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New York Times Executive Chef Max Cavaleri says he hopes to find more uses for food’s potential and plans to focus on the educational aspect as food and its relationship with human health moves further into the forefront.

New York Times, Restaurant Associates, Baldor Specialty Foods collaborate on clever new recipes to take a bite out of food waste

New York Times Executive Chef Max Cavaleri puts some groundbreaking culinary ideas into action at The Food Asset Potential event, in which “scraps” from the kitchen made their way into a new terminology: “SparCs” (scraps spelled backward), and a new definition: Food that can be used!

The potential of otherwise wasted food was the focus at an event earlier last month at The New York Times Café, where Restaurant Associates runs foodservice. When restaurateurs can utilize as much of their food as possible, it’s obviously a win-win for their bottom line and the planet’s health.

The cool recipes for the Food Asset Potential event were developed by Restaurant Associates’ Executive Chef Max Cavaleri and Thomas McQuillan, food sustainability leader and VP of strategy, culture and sustainability at Baldor Specialty Foods (a partner of the café).


New York Times Executive Chef Max Cavaleri and Baldor Specialty Foods’ VP of sustainability are collaborating on ways to reduce food waste at The New York Times Café and beyond.

Headquartered in the Bronx with additional locations around the country and hundreds of delivery trucks, Baldor distributes produce to many restaurant and onsite foodservice clients. One of those things is a line called Fresh Cuts, processed items like carrot sticks and pineapple chunks.

“There’s a lot left over,” McQuillan says. “The ‘asset’ in the Food Asset Potential is about capturing that product and finding a use for it. For example, we take some of the vegetable scraps, dehydrate them and turn that into poultry feed.”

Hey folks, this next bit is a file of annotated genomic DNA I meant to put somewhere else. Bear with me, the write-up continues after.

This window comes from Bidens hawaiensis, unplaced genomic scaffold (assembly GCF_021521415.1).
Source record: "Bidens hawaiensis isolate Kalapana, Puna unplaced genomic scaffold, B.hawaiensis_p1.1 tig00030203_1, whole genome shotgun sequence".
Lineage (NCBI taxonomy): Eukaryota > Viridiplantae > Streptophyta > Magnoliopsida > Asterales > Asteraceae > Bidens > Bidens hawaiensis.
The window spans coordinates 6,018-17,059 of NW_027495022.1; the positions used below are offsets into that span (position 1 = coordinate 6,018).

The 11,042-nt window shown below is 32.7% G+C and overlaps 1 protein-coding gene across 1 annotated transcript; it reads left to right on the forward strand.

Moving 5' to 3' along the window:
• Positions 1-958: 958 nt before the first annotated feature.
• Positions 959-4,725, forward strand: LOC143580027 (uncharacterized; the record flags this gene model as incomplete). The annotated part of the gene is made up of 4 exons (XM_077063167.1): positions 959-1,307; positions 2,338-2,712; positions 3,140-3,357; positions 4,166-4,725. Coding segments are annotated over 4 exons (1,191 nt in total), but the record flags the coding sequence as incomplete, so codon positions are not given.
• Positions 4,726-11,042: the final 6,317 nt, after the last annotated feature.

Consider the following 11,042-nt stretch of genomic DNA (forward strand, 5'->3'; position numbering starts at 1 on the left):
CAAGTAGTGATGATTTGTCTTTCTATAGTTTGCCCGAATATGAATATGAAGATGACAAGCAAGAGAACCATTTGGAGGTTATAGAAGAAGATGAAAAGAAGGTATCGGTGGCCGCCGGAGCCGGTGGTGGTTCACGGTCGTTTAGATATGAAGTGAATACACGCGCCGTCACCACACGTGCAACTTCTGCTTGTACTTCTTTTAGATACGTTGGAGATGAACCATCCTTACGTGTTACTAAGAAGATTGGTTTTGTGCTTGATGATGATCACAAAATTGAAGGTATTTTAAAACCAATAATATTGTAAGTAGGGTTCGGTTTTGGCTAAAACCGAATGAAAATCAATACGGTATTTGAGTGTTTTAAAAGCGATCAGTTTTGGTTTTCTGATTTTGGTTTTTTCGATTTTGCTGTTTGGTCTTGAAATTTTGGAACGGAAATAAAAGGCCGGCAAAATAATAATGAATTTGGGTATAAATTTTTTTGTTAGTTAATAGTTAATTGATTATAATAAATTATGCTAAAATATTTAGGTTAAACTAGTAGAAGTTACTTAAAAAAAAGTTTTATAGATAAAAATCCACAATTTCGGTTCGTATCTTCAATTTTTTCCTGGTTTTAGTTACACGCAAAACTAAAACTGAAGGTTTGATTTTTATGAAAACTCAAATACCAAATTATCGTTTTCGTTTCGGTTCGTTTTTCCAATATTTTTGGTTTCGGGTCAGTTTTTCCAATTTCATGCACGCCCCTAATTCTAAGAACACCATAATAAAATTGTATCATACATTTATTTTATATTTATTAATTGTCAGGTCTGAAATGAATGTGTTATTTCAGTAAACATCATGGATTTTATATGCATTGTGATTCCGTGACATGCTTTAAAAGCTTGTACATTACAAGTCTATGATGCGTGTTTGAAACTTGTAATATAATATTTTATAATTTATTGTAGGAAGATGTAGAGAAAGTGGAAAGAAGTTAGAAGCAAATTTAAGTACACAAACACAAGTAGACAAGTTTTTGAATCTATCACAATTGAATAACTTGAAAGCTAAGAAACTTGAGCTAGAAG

How to make the leap from feeding chickens to feeding people? By working with an experienced chef like Cavaleri, for starters. Before joining the NYT team with Restaurant Associates, Cavaleri has worked for Levy Restaurants at Dodger Stadium and The Staples Center, at The Plaza Hotel, Café Boulud and other famous New York City spots.

Dishes_made_from_SparCs.jpgPhoto: Veggie scraps and imperfect produce become “SparCs,” scraps spelled backward and reinvented. Here, they’re about to become crackers.

Another way to access the asset of about-to-be-wasted food is changing the perception. McQuillan says he purposely avoids saying “scraps” but instead has changed it to “SparCs” and he’s hoping it’ll catch on.

“We needed to change the narrative to change how people feel about it,” McQuillan says. “We have a tendency to waste food; we often don’t think about sending food to a landfill, but it has a significant impact on our environment and one in seven people is food insecure. If we’re a produce company that doesn’t capture unused food and feed an animal or a human being, what a shame. The Food Asset Potential is all about creating value with parts of food we didn’t utilize in the past.”

McQuillan has sold produce to Cavaleri and the two have brainstormed on how to use everything. For example, carrot peels have become a savory carrot peel cracker. Cavaleri topped the crackers with a farmers’ cheese that was getting close to its expiration date.

Eggplant caponata is McQuillan’s favorite dish coming out of this collaboration, he says. Dehydrated disks of imperfect eggplant are made by roasting them low and slow until crisp, and then topped with more perfectly imperfect produce. Because it’s basically a little plate, the eggplant disk means no plates or silverware are needed to serve this item as an appetizer.

SparCs_Pineapple_Ginger_cocktail_with_Pinapple_core_Ice_Cube.jpgPhoto: A pineapple-ginger mocktail was made with previously unused pineapple cores for ice cubes and leftover turmeric and ginger root peels for a simple syrup.

Pineapple cores, another often-overlooked piece of produce, were cut into cylinders, frozen and set aside. Cavaleri used outer-wall peelings of turmeric and ginger roots to make a syrupy tonic for a cocktail with Pellegrino water and the chunks of pineapple core to chill the drink. This could be made with vodka or gin for a cocktail or left plain as a mocktail.

McQuillan says he hopes to find more uses for food’s potential and plans to focus on the educational aspect as food and its relationship with human health moves further into the forefront.

“We want to help educate anyone managing food to come up with more creative ways to put it to work and that way you’ll find more funds to share greater value,” he says.

Editors’ note: This story was reported before the coronavirus pandemic hit. Food waste is an enormous issue, and though it might not be top of mind at present, we hope this story provides some inspiration.

Contact Tara at [email protected]

Follow her on Twitter @Tara_Fitzie

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